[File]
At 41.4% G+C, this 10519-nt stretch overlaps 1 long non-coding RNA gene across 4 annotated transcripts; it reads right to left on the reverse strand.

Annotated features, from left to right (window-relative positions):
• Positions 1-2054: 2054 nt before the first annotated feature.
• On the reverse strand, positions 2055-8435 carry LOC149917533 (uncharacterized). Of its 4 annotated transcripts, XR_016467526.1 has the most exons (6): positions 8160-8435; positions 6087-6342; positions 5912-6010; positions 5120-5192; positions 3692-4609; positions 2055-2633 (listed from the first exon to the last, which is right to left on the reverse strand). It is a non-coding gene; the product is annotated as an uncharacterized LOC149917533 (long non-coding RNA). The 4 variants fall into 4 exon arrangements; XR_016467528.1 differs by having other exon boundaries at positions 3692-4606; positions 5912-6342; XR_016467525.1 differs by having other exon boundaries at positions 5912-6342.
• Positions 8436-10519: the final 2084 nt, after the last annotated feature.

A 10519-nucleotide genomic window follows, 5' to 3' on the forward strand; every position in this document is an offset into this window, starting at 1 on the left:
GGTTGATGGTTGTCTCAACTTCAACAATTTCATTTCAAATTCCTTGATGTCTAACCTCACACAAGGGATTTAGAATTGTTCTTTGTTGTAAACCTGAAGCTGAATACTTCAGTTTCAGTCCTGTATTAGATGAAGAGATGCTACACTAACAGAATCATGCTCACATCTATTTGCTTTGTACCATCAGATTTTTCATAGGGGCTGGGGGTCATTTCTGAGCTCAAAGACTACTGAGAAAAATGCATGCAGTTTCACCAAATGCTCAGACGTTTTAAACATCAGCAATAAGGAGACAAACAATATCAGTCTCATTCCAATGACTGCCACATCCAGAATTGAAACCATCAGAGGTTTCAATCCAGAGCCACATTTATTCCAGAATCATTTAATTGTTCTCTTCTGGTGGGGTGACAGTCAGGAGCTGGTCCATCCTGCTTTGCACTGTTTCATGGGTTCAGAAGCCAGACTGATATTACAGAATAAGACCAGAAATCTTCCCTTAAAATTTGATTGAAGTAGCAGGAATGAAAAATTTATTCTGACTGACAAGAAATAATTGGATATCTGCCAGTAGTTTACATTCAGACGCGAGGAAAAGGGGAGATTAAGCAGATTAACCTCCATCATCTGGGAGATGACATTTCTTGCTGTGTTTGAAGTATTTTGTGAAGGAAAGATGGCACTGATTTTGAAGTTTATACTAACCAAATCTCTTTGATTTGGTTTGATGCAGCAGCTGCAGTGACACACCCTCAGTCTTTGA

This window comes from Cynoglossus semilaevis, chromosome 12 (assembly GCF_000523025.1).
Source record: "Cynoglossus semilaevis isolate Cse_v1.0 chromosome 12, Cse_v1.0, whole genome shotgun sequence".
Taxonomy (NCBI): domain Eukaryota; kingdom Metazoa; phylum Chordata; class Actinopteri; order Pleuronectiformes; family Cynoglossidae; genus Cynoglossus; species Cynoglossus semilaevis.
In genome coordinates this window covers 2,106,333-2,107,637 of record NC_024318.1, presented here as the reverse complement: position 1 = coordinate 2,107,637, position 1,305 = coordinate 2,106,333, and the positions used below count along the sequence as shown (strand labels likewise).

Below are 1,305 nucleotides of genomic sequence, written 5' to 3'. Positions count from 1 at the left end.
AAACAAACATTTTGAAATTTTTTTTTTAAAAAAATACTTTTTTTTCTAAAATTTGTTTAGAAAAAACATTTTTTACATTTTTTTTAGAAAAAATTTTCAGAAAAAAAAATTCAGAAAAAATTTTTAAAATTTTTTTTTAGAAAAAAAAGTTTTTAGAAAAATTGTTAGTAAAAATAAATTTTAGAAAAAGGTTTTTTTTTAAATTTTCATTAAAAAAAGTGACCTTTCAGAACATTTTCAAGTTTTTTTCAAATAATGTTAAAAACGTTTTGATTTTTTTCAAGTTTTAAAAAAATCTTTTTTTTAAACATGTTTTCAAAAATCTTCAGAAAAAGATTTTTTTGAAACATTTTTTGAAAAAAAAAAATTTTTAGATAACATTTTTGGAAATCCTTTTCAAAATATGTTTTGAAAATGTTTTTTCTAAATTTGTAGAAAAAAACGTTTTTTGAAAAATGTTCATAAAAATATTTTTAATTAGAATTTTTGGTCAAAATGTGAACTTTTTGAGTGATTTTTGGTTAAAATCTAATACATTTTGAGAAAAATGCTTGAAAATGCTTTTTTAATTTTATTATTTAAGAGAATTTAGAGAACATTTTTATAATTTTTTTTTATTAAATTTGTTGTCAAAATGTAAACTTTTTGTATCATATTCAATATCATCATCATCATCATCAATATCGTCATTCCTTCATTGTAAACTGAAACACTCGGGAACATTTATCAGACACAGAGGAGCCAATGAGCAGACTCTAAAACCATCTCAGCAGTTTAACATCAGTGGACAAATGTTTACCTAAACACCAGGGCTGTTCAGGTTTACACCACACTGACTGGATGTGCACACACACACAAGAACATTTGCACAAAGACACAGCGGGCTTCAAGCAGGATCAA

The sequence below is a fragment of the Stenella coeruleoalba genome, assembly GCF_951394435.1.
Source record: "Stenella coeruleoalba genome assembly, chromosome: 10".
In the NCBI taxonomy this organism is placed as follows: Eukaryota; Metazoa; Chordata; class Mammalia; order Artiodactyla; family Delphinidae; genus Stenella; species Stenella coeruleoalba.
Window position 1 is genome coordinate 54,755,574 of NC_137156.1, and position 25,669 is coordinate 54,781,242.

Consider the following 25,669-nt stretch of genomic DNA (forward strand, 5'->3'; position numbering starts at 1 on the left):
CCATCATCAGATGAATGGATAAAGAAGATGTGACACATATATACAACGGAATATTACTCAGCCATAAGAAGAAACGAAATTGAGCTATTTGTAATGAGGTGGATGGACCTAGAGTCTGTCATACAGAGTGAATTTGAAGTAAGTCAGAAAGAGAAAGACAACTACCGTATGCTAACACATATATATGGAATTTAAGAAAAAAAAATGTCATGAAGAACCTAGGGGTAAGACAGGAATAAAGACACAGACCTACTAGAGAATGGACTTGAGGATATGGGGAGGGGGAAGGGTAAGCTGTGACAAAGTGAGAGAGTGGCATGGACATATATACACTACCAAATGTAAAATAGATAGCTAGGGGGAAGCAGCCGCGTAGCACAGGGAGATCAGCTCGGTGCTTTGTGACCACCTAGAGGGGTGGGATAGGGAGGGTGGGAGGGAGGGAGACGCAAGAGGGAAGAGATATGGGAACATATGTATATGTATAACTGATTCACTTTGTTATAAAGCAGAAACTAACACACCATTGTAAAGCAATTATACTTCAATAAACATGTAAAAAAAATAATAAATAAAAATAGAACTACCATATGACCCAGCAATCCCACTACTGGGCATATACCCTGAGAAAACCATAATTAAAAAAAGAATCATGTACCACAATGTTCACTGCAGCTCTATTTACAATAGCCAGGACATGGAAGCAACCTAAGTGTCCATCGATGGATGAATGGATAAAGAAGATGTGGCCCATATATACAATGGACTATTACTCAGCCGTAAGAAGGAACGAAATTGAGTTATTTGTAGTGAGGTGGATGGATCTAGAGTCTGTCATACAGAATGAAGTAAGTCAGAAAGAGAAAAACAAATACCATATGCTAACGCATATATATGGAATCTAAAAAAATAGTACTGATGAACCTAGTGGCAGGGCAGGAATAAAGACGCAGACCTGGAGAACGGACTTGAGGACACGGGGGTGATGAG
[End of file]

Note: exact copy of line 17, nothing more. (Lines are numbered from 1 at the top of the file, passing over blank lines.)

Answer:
Window position 1 is genome coordinate 54,755,574 of NC_137156.1, and position 25,669 is coordinate 54,781,242.